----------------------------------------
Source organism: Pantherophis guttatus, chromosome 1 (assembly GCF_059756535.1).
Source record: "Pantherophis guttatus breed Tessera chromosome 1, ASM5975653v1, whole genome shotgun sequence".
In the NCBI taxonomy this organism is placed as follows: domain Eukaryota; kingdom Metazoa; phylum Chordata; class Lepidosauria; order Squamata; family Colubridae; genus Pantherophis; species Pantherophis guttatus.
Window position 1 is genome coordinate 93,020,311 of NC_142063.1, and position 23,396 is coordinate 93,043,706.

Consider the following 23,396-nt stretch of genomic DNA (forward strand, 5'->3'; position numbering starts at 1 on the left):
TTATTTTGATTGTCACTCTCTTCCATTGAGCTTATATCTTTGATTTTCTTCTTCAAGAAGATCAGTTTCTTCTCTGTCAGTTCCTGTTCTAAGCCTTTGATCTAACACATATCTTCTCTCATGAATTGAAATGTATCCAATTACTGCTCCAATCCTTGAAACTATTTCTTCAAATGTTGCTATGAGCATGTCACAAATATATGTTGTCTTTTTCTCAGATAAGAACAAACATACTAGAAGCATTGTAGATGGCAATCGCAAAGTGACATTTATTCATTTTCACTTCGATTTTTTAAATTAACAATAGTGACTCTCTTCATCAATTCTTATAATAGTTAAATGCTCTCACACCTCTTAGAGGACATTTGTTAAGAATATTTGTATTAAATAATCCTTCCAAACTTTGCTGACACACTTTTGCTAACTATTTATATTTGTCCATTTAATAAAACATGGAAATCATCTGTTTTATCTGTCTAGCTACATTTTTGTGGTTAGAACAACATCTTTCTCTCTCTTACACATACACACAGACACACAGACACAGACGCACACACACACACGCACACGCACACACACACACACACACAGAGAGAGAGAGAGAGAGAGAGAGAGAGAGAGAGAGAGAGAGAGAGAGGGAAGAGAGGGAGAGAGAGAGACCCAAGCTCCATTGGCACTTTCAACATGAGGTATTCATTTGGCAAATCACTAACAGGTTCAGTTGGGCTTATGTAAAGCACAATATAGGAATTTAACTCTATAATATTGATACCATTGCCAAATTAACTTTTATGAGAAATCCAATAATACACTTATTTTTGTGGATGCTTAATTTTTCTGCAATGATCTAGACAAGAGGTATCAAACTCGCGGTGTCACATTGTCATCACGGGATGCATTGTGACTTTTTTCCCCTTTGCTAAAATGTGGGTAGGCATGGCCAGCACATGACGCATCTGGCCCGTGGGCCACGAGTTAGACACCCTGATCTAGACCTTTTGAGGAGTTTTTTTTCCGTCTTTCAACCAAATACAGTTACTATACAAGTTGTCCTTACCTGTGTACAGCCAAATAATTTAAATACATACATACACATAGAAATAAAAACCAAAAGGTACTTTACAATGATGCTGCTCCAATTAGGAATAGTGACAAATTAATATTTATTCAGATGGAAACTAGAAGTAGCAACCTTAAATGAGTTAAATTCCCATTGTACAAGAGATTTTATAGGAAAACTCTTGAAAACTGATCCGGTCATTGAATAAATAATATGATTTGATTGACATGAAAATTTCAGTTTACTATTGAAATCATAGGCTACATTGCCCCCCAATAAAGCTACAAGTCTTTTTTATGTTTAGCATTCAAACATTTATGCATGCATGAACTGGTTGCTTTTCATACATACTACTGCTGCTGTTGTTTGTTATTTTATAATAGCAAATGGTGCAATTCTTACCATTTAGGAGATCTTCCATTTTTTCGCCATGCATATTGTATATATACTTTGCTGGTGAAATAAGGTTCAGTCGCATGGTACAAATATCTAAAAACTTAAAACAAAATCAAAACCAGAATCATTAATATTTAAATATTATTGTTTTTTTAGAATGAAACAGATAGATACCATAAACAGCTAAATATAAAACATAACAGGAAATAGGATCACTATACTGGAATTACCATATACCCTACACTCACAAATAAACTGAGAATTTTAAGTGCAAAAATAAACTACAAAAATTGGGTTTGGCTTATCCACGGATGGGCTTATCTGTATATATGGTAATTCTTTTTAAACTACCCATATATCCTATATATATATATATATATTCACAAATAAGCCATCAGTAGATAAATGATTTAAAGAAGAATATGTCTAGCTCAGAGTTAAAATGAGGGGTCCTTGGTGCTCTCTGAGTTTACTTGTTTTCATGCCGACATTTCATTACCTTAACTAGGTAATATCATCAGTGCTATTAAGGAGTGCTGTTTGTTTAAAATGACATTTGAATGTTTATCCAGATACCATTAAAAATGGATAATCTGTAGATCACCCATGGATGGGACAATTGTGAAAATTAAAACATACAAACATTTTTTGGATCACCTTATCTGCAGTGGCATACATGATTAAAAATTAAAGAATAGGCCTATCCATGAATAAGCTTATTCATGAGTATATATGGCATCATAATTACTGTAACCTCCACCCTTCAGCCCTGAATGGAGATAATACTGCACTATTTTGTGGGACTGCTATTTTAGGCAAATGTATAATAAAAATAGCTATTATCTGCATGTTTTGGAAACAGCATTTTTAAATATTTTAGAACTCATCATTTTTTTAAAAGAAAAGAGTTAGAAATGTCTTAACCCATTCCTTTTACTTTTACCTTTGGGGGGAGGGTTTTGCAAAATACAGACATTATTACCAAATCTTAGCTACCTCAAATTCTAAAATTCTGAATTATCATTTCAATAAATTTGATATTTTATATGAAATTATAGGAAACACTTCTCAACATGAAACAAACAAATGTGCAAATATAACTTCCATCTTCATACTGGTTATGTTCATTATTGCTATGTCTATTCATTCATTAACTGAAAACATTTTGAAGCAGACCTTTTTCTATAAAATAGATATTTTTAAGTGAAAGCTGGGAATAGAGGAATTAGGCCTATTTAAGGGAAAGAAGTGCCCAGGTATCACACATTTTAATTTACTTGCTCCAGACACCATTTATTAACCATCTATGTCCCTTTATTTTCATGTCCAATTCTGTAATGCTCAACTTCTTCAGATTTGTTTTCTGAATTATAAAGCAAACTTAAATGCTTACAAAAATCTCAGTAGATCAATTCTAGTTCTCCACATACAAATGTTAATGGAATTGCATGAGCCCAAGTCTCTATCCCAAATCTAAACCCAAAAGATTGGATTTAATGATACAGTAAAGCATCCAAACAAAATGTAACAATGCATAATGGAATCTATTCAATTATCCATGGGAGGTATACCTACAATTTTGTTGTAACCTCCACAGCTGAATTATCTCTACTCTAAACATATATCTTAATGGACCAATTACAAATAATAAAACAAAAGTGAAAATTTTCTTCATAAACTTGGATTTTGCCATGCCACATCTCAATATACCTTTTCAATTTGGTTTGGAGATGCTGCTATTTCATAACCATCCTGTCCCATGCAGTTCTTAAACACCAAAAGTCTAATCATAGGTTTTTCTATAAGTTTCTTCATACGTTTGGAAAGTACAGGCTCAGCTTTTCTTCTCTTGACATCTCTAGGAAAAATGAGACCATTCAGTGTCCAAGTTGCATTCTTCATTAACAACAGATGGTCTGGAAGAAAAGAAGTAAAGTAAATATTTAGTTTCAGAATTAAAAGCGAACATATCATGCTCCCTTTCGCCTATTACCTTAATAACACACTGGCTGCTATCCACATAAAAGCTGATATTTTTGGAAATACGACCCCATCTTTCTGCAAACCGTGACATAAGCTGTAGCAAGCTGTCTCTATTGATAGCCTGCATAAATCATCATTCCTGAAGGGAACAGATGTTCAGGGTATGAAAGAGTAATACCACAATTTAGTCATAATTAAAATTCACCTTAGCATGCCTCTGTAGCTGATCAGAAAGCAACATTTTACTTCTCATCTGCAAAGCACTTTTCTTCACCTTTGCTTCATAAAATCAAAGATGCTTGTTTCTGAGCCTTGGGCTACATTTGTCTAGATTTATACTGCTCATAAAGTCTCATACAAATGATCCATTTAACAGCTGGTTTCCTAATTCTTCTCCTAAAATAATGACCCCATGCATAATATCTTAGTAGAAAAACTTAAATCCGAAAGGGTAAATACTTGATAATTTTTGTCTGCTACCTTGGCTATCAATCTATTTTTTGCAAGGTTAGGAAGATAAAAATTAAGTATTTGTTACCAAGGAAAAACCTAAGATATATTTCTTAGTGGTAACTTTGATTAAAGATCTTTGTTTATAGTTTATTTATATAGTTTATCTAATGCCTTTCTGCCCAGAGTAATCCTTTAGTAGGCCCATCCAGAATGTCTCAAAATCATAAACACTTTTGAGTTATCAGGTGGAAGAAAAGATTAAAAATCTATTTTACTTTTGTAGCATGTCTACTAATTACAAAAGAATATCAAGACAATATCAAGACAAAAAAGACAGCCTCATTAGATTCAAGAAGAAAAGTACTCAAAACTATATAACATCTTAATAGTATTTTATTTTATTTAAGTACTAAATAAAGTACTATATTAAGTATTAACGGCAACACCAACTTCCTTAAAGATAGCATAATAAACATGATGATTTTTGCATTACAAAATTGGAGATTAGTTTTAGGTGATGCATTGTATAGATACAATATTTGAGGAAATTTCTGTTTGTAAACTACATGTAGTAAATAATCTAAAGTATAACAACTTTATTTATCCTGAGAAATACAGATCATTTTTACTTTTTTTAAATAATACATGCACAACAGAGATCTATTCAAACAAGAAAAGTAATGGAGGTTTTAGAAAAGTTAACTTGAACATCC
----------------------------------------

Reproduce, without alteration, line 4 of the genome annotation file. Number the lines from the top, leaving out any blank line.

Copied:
Window position 1 is genome coordinate 93,020,311 of NC_142063.1, and position 23,396 is coordinate 93,043,706.